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The Drapers Interview: How Mountain Warehouse hiked up its sales

Founder Mark Neale explains why more and more British families are heading for the great outdoors – clad head to toe in Mountain Warehouse gear

Aw mark neale mountain warehouse 190r

Aw mark neale mountain warehouse 190r

“I went to Glastonbury this year, for my daughter’s birthday,” says Mark Neale, CEO and founder of outdoor brand Mountain Warehouse. Knee deep in the Somerset mud, he found himself standing in front of the festival’s Pyramid stage, drenched by rain and surrounded by festival revellers sporting jackets, backpacks, and waterproofs created by the brand he founded back in 1997.

“There were literally hundreds of people standing around me wearing Mountain Warehouse gear,” he recalls. “I’m never going to be standing on the stage belting out a rock anthem, but that came pretty close.”

The mud-caked festival seems a fitting excursion for the founder of what he calls the UK’s biggest outdoor lifestyle brand, and his rock star moment seems well deserved. Since opening its first store in Swindon in 1997, Mountain Warehouse stores have been popping up in “outdoorsy” towns across the UK and worldwide, such as Whitby, Keswick, and Chester, and, for the past four years, Mountain Warehouse has reported record sales increases.

There was an opportunity for our activewear with people who weren’t typical Mountain Warehouse customers: who were younger, female, more urban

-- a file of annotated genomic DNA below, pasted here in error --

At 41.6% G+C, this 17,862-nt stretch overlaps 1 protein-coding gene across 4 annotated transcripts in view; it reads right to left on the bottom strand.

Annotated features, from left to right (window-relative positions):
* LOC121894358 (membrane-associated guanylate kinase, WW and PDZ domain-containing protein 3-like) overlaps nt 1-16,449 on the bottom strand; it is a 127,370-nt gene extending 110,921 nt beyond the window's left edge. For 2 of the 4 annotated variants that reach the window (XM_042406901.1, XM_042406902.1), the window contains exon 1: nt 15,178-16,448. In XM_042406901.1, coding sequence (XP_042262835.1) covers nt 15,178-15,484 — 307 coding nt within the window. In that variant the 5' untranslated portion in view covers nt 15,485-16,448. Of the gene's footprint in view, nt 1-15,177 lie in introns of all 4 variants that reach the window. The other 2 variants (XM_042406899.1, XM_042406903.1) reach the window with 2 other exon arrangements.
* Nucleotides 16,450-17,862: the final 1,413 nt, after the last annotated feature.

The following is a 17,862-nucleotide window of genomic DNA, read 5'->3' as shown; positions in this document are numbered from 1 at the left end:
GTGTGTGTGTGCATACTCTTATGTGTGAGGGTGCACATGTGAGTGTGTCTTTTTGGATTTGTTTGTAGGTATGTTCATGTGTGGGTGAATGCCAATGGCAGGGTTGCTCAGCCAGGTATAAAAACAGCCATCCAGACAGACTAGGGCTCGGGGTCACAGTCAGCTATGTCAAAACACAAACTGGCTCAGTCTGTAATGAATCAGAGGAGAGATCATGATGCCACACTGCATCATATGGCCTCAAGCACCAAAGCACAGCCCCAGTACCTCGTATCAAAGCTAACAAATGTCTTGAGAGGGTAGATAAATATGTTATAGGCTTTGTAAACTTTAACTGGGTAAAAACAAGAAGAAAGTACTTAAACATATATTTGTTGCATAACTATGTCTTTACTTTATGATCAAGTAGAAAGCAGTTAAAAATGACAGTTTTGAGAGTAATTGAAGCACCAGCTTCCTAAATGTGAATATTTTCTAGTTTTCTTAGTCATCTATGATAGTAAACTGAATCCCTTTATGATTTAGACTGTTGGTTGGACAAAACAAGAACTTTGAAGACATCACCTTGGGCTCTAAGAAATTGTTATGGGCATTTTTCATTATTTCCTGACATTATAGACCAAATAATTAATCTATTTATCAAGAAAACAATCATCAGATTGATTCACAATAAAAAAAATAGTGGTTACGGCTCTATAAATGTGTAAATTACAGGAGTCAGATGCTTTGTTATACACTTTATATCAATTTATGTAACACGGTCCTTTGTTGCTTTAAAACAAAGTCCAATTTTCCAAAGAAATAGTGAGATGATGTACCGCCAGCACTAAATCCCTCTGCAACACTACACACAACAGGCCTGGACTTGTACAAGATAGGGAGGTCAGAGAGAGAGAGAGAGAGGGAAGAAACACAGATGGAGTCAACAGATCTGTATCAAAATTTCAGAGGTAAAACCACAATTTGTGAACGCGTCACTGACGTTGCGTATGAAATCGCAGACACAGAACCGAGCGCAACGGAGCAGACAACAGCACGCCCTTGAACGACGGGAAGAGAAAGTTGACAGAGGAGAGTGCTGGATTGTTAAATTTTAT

Last week, the brand opened its 200th UK store in Exmouth. This takes it to a total of 250, which includes 50 international stores across Poland, the US, Canada, Ireland and Germany. The brand’s new venture, activewear label Zakti, which launched November 2015, is also thriving, a kidswear line is set to launch in October and four new stores will open before the end of the year.

Blades of glory

Mountain Warehouse may now be a force in the outdoors market, but it has been a long journey from Neale’s early days in business. After reading physics at the University of Oxford, Neale quit his job in management consultancy aged 25 to start his own business. Before Mountain Warehouse, his first foray into the retail sector was a chain of five rollerblade shops opened in the early 1990s.

“I sold a pair of rollerblades personally to [Sir] Mick Jagger in our Kingston shop,” says Neale proudly. He sold the business but subsequent ventures – an educational toyshop and a greetings card store – did not go to plan, so Neale turned his attention to the outdoor market, opening Mountain Warehouse’s first store in 1997.

From this point the company has continued to go from strength to strength. In its latest set of results, released in May, sales for the year to 28 February 2016 had risen by 28.7% to £141.4m, and like-for-like sales were up 19.3%. Pre-tax profit increased 36% to £16.2m. Its results for the year to August are yet to be announced, but Neale says trading has continued to be strong, predicting double-digit like-for-like sales growth.